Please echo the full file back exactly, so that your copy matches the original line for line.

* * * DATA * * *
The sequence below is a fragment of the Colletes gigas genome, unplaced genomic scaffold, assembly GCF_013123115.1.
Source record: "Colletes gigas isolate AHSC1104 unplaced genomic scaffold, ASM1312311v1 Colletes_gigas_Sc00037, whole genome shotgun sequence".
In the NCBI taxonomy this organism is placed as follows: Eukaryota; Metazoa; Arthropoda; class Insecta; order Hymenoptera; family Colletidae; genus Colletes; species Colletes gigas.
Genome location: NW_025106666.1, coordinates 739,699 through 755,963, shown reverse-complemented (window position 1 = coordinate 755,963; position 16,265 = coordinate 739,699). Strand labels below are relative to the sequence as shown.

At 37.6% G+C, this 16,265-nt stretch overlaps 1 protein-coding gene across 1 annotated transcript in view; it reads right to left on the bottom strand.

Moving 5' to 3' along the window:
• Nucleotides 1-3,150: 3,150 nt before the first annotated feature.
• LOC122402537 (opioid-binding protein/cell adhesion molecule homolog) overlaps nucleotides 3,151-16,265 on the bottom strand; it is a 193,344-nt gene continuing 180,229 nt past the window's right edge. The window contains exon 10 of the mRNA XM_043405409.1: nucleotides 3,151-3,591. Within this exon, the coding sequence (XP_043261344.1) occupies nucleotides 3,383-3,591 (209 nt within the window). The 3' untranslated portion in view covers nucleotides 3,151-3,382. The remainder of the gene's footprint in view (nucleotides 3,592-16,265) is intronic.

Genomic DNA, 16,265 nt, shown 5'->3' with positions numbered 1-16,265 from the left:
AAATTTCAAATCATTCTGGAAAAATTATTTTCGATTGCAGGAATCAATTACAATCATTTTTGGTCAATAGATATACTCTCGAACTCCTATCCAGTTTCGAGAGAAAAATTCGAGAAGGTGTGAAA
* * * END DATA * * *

The sequence below is a fragment of the Colletes gigas genome, unplaced genomic scaffold, assembly GCF_013123115.1.
Source record: "Colletes gigas isolate AHSC1104 unplaced genomic scaffold, ASM1312311v1 Colletes_gigas_Sc00037, whole genome shotgun sequence".
In the NCBI taxonomy this organism is placed as follows: Eukaryota; Metazoa; Arthropoda; class Insecta; order Hymenoptera; family Colletidae; genus Colletes; species Colletes gigas.
Genome location: NW_025106666.1, coordinates 739,699 through 755,963, shown reverse-complemented (window position 1 = coordinate 755,963; position 16,265 = coordinate 739,699). Strand labels below are relative to the sequence as shown.

At 37.6% G+C, this 16,265-nt stretch overlaps 1 protein-coding gene across 1 annotated transcript in view; it reads right to left on the bottom strand.

Moving 5' to 3' along the window:
• Nucleotides 1-3,150: 3,150 nt before the first annotated feature.
• LOC122402537 (opioid-binding protein/cell adhesion molecule homolog) overlaps nucleotides 3,151-16,265 on the bottom strand; it is a 193,344-nt gene continuing 180,229 nt past the window's right edge. The window contains exon 10 of the mRNA XM_043405409.1: nucleotides 3,151-3,591. Within this exon, the coding sequence (XP_043261344.1) occupies nucleotides 3,383-3,591 (209 nt within the window). The 3' untranslated portion in view covers nucleotides 3,151-3,382. The remainder of the gene's footprint in view (nucleotides 3,592-16,265) is intronic.

Genomic DNA, 16,265 nt, shown 5'->3' with positions numbered 1-16,265 from the left:
AAATTTCAAATCATTCTGGAAAAATTATTTTCGATTGCAGGAATCAATTACAATCATTTTTGGTCAATAGATATACTCTCGAACTCCTATCCAGTTTCGAGAGAAAAATTCGAGAAGGTGTGAAA